How to Create a Wet Room
A wet room is essentially a shower area in your bathroom where the floor is contiguous with that of the rest of the room.
A slight incline allows the water to escape through a drain in the floor. The lack of a barrier between the wet room floor and its surroundings allows for a more spacious and comfortable showering experience. While anyone can enjoy the luxurious experience that a wet room gives, wet rooms are also especially convenient for the elderly and those with mobility issues.
The first step in creating a wet room is to decide what style of wet room you would find most suitable for your particular needs and design aesthetic. Initially, you must make decisions based on functionality. Your wet room can have a multi-directional incline which allows for a single square or round drain.
However, this requires the use of smaller tiles.
A one-directional incline allows for larger tiles to be used but means you must incorporate a channel drain. You can choose to have walls to protect un-waterproofed areas of the room from spray or you can design a fully open-plan wet-room.
If you decide to create a walled wet room make sure you have enough space so that you are not constricted by the walls when you shower. Many people like to have large shower-heads or multiple sprays so as to better enjoy their daily shower.
Styles of Wet Room
When it comes to the inspiration and style of your wet room, you have a great degree of flexibility. When considering the design style of the wet room you wish to build think about what will be most suitable for your needs. Would you prefer a more relaxing environment or do you like to be invigorated when you shower? Inspirational ideas include using small blue and white tiles for a Moroccan style, using bamboo accessories and plants for a tropical feel, or incorporating natural stone tiles and woodland-inspired fittings to get back to nature.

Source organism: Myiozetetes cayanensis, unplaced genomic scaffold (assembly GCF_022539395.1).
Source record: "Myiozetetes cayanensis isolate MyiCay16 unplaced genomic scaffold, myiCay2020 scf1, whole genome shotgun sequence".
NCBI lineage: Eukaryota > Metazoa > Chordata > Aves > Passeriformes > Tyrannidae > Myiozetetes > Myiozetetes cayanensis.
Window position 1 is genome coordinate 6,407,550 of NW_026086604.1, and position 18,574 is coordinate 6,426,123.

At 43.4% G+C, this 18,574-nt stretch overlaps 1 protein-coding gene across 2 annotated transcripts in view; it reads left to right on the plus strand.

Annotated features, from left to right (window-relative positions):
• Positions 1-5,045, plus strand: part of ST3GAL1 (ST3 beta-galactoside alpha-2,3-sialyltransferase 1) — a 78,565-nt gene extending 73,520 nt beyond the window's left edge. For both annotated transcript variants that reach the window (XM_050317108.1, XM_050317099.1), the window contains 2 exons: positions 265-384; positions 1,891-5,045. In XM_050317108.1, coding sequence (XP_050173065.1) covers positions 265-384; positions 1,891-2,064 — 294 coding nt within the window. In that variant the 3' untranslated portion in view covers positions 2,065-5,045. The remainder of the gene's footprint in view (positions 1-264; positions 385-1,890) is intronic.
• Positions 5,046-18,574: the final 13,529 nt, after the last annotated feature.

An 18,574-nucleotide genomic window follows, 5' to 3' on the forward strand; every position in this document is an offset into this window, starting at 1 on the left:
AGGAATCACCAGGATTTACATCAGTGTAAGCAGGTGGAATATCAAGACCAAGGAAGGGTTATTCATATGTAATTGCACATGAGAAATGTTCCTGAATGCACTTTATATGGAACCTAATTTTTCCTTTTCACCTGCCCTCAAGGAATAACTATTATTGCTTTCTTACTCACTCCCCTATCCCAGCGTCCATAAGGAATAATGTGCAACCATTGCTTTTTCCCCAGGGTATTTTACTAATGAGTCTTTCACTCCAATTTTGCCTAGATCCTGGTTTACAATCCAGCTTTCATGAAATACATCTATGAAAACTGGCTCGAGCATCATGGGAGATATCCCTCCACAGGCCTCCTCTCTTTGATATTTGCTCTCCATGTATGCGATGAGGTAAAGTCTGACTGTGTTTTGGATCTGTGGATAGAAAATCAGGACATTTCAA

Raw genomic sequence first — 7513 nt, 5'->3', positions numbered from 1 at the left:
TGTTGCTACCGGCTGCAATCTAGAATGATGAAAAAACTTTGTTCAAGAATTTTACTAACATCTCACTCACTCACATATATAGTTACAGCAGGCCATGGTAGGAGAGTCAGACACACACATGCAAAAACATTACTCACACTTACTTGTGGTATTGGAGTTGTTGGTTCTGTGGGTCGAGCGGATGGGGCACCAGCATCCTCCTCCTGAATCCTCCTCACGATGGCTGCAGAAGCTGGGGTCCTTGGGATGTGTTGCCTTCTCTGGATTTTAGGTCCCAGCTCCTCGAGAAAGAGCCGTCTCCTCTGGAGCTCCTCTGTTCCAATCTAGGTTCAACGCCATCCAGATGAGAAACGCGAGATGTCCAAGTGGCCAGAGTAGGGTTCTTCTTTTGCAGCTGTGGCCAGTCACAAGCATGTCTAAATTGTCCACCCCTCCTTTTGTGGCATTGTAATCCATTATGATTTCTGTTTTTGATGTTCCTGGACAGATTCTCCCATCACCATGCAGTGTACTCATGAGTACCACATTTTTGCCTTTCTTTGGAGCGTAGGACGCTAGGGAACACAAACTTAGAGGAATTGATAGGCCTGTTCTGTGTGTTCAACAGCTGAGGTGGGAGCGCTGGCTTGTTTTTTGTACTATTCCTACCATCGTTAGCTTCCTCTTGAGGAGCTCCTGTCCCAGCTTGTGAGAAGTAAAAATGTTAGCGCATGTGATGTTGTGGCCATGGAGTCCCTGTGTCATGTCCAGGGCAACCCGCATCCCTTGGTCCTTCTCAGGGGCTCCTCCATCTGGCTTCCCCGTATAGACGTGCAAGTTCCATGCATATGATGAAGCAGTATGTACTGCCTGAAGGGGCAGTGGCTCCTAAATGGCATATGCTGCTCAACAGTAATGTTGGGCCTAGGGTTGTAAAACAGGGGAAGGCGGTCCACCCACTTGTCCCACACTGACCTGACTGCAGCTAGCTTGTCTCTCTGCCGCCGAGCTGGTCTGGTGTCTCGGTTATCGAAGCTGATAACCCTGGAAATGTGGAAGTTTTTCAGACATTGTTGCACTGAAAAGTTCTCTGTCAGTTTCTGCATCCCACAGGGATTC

Materials and Tools
The basic supplies needed to build a wet room include underfloor waterproofing, tiles, grout and a trowel, a suitable drain, glass walls, if required, and shower fixtures and fittings. Bear in mind that grout is porous. Smaller tiles use more grout and therefore you will have more porous surface area in your wet room.
If you choose small tiles for a mosaic or a multi-directional incline you may want to consider additional waterproofing. In addition to these supplies you must also select the accessories and other fixtures and fittings that best fit your chosen style. Extras such as heated towel racks and customizable shower heads can give your wet room an added element of luxury.
There are a variety of DIY wet room kits available for various sizes of wet room that help to make the whole process simple and easy.
Do you have a wet room?